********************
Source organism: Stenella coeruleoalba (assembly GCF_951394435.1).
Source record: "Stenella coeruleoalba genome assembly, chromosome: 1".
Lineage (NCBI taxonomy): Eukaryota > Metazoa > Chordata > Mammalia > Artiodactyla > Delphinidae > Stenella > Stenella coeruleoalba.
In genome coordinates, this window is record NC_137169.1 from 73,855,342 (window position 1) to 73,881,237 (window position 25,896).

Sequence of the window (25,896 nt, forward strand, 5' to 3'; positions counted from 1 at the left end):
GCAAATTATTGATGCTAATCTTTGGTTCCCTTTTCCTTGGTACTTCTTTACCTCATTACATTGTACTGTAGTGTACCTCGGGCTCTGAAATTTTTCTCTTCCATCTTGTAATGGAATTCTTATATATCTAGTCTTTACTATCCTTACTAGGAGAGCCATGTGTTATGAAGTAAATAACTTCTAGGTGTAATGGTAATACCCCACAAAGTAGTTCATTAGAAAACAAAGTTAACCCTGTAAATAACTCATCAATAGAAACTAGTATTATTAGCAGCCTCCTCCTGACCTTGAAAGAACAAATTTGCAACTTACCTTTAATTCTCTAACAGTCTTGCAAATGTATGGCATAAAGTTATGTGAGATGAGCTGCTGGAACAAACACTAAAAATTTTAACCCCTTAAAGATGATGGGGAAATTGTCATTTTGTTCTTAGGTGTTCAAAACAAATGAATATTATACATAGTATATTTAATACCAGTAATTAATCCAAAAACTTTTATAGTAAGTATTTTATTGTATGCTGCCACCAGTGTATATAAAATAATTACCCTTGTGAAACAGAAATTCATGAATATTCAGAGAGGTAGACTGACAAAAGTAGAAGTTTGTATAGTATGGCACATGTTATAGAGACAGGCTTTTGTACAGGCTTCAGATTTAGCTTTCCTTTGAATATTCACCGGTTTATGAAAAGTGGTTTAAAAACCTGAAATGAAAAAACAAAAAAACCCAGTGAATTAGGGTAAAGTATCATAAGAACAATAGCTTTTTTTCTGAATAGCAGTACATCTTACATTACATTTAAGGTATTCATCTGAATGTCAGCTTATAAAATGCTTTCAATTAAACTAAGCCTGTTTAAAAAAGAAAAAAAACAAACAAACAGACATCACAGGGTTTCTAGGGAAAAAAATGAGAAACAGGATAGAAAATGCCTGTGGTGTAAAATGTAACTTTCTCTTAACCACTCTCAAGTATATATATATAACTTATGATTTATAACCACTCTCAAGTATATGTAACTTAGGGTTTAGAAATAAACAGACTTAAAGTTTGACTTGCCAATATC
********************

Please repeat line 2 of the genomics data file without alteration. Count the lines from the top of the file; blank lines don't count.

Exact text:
Source record: "Stenella coeruleoalba genome assembly, chromosome: 1".